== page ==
Poem written by John Wolcot* (Peter Pindar) that retells the legend of King Canute who was a Christian Viking and ruled over all of England in the eleventh century. The legend is also told by Teleny.

Canute was by his nobles taught to fancy,
That, by a kind of royal necromancy,
   He had the power Old Ocean to control.
Down rushed the royal Dane upon the strand,
And issued, like a Solomon, command, --
    Pour soul.
"Go back, ye waves, you blustering rogues," quoth he;
"Touch not your lord and master, Sea;
   For by my power almighty, if you do -- "
Then, staring vengeance, out he held a stick,
Vowing to drive Old Ocean to Old Nick,
   Should he even wet the latchet of his shoe.
The Sea retired, -- the monarch fierce rushed on,
   And looked as if he'd drive him from the land;
But Sea, not caring to be put upon,
   Made for the moment a bold stand:
Not only made a stand did Mr. Ocean,
But to his honest waves he made a motion,
   And bid them give the king a hearty trimming.
The orders seemed a deal the waves to tickle,
For soon they put his majesty in pickle,
   And sat his royalties, like geese, a swimming.
All hands aloft, with one tremendous roar,
Sound did they make him wish himself on shore;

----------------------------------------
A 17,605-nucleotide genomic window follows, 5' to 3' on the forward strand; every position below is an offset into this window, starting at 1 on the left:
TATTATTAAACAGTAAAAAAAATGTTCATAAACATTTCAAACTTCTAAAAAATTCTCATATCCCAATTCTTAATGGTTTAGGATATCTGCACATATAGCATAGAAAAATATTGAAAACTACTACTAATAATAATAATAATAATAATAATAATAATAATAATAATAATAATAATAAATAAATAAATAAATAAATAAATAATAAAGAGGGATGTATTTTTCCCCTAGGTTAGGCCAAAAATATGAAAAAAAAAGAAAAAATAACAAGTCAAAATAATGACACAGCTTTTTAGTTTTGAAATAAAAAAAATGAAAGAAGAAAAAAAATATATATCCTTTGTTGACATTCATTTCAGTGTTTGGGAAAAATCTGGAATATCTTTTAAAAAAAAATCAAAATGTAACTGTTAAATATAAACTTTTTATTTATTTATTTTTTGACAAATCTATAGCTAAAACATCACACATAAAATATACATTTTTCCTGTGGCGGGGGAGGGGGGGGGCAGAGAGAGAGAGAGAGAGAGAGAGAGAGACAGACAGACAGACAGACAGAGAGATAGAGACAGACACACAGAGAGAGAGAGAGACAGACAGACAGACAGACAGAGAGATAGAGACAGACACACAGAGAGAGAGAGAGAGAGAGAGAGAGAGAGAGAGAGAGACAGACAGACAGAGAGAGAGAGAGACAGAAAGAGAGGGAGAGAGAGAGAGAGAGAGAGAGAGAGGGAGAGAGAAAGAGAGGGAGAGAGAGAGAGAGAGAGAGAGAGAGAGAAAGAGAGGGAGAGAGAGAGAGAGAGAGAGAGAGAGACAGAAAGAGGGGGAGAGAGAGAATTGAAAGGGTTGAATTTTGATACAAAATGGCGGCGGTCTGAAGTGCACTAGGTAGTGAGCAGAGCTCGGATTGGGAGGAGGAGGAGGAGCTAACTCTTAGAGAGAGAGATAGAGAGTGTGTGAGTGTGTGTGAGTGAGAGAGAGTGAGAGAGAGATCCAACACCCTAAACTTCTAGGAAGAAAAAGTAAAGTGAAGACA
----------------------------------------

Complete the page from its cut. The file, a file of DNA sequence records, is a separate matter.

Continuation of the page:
His head and ears most handsomely they doused, --
Just like a porpoise, with one general shout,
The waves so tumbled the poor king about, --
   No anabaptist e'er was half so soused.
At length to land he crawled, a half-drowned thing,
Indeed more like a crab than like a king,
   And found his courtiers making rueful faces:
But what said Canute to the lords and gentry,
Who hailed him from the water, on his entry,
   All trembling for their lives or places?
"My lords and gentlemen, by your advice,
   I've had with Mr. Sea a pretty bustle;
My treatment from my foe not over nice,
   Just made a jest for every shrimp and muscle:
A pretty trick for one of my dominion! --
My lords, I thank you for your great opinion.
You'll tell me, p'rhaps, I've only lost one game,
   And bid me try another -- for the rubber;
Permit me to inform you all, with shame,
      That you're a set of knaves, and I'm a lubber."

Wolcot died in 1819 so his copyright has been long expired, even if he had had strong notions of copyright when he wrote the poem.

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